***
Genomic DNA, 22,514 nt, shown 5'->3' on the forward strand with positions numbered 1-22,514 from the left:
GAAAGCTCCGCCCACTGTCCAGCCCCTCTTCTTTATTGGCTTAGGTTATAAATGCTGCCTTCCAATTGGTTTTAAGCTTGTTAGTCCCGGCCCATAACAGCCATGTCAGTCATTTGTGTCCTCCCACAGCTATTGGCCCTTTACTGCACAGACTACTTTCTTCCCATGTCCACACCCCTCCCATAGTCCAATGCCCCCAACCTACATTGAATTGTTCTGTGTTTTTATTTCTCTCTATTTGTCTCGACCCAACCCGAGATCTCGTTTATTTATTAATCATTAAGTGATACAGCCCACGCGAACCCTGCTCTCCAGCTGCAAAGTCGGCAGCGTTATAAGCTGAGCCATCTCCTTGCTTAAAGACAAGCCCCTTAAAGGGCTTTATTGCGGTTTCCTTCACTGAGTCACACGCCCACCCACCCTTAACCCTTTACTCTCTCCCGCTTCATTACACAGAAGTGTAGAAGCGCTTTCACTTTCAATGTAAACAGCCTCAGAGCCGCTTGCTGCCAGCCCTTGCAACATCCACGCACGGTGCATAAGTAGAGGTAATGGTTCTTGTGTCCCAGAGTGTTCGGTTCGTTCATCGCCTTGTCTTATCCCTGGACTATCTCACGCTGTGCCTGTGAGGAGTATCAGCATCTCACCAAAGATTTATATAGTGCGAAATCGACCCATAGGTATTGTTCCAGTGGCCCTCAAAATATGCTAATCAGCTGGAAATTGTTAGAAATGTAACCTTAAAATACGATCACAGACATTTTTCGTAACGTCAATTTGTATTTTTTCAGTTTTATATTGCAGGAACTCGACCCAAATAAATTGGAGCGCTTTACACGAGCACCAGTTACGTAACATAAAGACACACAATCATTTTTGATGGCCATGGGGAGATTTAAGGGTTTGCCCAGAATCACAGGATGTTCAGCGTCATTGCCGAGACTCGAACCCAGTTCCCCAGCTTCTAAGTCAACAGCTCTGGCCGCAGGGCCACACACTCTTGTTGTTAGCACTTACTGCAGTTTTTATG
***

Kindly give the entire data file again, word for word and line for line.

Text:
Genomic DNA, 22,514 nt, shown 5'->3' on the forward strand with positions numbered 1-22,514 from the left:
GAAAGCTCCGCCCACTGTCCAGCCCCTCTTCTTTATTGGCTTAGGTTATAAATGCTGCCTTCCAATTGGTTTTAAGCTTGTTAGTCCCGGCCCATAACAGCCATGTCAGTCATTTGTGTCCTCCCACAGCTATTGGCCCTTTACTGCACAGACTACTTTCTTCCCATGTCCACACCCCTCCCATAGTCCAATGCCCCCAACCTACATTGAATTGTTCTGTGTTTTTATTTCTCTCTATTTGTCTCGACCCAACCCGAGATCTCGTTTATTTATTAATCATTAAGTGATACAGCCCACGCGAACCCTGCTCTCCAGCTGCAAAGTCGGCAGCGTTATAAGCTGAGCCATCTCCTTGCTTAAAGACAAGCCCCTTAAAGGGCTTTATTGCGGTTTCCTTCACTGAGTCACACGCCCACCCACCCTTAACCCTTTACTCTCTCCCGCTTCATTACACAGAAGTGTAGAAGCGCTTTCACTTTCAATGTAAACAGCCTCAGAGCCGCTTGCTGCCAGCCCTTGCAACATCCACGCACGGTGCATAAGTAGAGGTAATGGTTCTTGTGTCCCAGAGTGTTCGGTTCGTTCATCGCCTTGTCTTATCCCTGGACTATCTCACGCTGTGCCTGTGAGGAGTATCAGCATCTCACCAAAGATTTATATAGTGCGAAATCGACCCATAGGTATTGTTCCAGTGGCCCTCAAAATATGCTAATCAGCTGGAAATTGTTAGAAATGTAACCTTAAAATACGATCACAGACATTTTTCGTAACGTCAATTTGTATTTTTTCAGTTTTATATTGCAGGAACTCGACCCAAATAAATTGGAGCGCTTTACACGAGCACCAGTTACGTAACATAAAGACACACAATCATTTTTGATGGCCATGGGGAGATTTAAGGGTTTGCCCAGAATCACAGGATGTTCAGCGTCATTGCCGAGACTCGAACCCAGTTCCCCAGCTTCTAAGTCAACAGCTCTGGCCGCAGGGCCACACACTCTTGTTGTTAGCACTTACTGCAGTTTTTATG